Final Verdict: I'll probably end up looking like an idiot for ranking them this low, but I just feel like this Turkish team is flawed. They haven't performed well in warmup games, and they don't have a sound strategy that will pull them through their lack of a point guard. When you have a pick and roll heavy offense, you need a point guard, and I don't think that the score-first Ender Arslan or the isolation heavy Emir Preldzic is the answer at that position. So they'll lose out to more soundly built Italian and Russian teams, while getting upset by Finland because they can't take care of the ball and give up open threes. I could be totally wrong about this, though.


6. Sweden

FIBA World Ranking: 65th

2011 Eurobasket Result: Did Not Qualify

NBA Players: Jonas Jerebko (Detroit Pistons), Jeffery Taylor (Charlotte Bobcats)

Team Overview: Sweden isn't exactly a hotbed of basketball interest, and it shows. This will be their first entry into the competition since 2003, when they automatically qualified by hosting the event. It will surprise you to know that Sweden possesses two legitimate NBA Players in Jonas Jerebko and Jeffery Taylor. Jerebko will provide a variety of offensive skills in the post, while Taylor will provide athleticism in the backcourt. But it won't surprise you to know that these two players are by far Sweden's best. Your best bet would be Viktor Gaddefors, a swingman and NBA Draft prospect who drives the ball pretty well. Sweden does possess other players that play at high levels, like the three point marksman Kenny Grant, who plays in France, the back to the basket Jonathan Skjoldebrand, who plays in Israel, the Defensive Thomas Massamba, who plays for a EuroCup Bulgarian team, and the athletic Erik Rush, who plays in Italy. But these guys aren't much more than role players on their native squads. Joakim Kjellbom is probably the best Swede who plays domestically, sometimes playing a role as the third primary player in warmup matches this summer.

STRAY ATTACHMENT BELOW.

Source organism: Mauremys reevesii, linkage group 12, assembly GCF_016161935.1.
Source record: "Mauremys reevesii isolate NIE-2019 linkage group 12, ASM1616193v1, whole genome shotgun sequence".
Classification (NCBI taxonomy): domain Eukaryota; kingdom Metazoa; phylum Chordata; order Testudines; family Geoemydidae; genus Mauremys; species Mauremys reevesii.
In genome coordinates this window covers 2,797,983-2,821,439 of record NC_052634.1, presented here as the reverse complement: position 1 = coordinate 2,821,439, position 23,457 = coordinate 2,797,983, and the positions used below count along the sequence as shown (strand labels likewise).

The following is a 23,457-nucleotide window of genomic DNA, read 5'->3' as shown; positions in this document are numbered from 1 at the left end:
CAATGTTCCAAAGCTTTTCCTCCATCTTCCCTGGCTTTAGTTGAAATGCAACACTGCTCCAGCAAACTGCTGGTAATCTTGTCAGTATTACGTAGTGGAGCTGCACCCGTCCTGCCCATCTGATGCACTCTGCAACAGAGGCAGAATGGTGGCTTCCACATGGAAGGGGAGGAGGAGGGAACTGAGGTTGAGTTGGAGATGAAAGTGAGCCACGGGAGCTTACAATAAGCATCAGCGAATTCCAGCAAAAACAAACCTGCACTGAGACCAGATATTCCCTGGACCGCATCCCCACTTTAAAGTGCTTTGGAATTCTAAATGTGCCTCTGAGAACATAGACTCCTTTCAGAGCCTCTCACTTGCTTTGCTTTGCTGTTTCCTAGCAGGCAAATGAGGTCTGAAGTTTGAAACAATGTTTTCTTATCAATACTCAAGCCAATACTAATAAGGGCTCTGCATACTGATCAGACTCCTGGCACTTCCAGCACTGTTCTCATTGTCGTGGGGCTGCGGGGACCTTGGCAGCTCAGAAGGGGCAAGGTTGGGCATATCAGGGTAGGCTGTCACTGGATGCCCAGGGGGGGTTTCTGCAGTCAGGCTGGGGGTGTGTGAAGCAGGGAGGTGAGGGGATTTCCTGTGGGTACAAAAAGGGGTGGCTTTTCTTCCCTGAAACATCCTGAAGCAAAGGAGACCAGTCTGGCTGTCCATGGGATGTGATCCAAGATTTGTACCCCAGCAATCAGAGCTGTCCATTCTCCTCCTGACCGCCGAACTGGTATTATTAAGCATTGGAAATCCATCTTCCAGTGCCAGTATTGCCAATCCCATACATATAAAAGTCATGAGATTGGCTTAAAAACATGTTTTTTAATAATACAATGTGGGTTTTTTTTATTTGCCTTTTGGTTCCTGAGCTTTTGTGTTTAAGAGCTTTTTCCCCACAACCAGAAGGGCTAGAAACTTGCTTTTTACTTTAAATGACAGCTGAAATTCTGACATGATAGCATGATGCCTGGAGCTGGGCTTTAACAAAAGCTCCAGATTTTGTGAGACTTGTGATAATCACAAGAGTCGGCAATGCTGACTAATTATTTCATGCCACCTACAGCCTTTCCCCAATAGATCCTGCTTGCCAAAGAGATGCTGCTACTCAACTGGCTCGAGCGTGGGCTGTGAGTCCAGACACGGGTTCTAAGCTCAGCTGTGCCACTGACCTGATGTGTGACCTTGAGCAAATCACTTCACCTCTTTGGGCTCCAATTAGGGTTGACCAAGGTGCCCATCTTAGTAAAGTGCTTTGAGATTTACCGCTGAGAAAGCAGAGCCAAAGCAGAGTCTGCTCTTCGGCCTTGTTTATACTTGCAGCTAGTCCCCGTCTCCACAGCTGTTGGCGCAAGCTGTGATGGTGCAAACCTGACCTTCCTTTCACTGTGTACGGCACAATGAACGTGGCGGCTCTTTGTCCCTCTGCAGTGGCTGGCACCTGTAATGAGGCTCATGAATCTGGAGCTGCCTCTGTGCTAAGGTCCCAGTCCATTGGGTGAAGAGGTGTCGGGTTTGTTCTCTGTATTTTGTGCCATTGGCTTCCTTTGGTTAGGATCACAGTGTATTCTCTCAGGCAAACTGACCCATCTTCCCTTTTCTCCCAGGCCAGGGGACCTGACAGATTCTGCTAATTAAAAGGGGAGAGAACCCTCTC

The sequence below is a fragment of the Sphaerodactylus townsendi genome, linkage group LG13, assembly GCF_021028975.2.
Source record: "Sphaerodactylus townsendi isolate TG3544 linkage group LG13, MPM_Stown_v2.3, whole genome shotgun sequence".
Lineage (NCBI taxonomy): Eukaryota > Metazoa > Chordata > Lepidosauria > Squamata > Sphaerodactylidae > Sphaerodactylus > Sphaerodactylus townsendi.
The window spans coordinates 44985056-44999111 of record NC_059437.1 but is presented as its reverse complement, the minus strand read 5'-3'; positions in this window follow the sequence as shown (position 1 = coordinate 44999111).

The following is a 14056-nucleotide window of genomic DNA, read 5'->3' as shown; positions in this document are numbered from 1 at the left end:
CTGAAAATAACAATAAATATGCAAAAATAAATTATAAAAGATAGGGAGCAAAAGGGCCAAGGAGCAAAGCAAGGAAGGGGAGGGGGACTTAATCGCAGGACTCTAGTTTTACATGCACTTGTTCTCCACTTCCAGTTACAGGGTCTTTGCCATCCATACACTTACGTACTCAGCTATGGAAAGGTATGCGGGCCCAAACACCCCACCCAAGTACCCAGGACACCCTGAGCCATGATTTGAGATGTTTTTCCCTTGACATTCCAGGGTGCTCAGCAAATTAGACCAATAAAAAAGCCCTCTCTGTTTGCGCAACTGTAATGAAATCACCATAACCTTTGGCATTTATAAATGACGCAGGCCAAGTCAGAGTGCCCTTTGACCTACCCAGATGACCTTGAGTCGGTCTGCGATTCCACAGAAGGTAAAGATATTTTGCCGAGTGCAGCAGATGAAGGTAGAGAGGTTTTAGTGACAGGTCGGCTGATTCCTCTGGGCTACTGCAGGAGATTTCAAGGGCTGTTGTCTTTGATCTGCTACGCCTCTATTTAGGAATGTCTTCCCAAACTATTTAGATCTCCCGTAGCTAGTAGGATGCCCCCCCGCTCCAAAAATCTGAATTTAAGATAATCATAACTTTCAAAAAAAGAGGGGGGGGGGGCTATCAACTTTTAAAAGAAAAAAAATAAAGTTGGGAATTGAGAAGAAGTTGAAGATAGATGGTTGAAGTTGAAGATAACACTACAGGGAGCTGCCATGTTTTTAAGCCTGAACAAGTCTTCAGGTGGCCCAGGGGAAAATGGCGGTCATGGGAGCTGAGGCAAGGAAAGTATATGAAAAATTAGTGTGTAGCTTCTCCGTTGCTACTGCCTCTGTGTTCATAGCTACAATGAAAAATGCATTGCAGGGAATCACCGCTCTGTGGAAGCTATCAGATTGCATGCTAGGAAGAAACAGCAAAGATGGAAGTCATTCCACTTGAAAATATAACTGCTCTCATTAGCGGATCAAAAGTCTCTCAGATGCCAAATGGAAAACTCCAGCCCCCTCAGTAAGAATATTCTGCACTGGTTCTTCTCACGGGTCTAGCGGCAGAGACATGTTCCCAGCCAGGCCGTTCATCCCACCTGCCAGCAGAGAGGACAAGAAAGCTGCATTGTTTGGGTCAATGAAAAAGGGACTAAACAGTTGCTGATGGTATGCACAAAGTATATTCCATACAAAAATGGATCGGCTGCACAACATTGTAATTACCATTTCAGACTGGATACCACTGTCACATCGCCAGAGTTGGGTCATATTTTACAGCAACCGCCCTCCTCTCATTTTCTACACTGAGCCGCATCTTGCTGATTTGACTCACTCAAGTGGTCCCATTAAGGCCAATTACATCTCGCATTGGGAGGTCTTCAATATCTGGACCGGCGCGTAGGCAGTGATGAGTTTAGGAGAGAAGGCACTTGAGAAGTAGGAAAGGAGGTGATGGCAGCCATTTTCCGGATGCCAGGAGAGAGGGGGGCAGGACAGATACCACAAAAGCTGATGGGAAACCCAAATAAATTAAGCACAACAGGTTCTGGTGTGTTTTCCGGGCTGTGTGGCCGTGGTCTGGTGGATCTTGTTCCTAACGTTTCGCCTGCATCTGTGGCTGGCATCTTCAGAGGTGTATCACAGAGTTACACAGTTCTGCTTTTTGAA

Because the team has changed so dramatically since their qualification and it's near impossible to find clips of them playing, I'm going to refrain from commenting on their play style.

Final Verdict: Sweden is a two-horse team, and those two horses need more time to develop. This squad just isn't on the same level as other teams talent-wise. The only way I could see them winning is if Jerebko and Taylor absolutely explode.

Who do you see winning Group D this year? Let us know in the comments!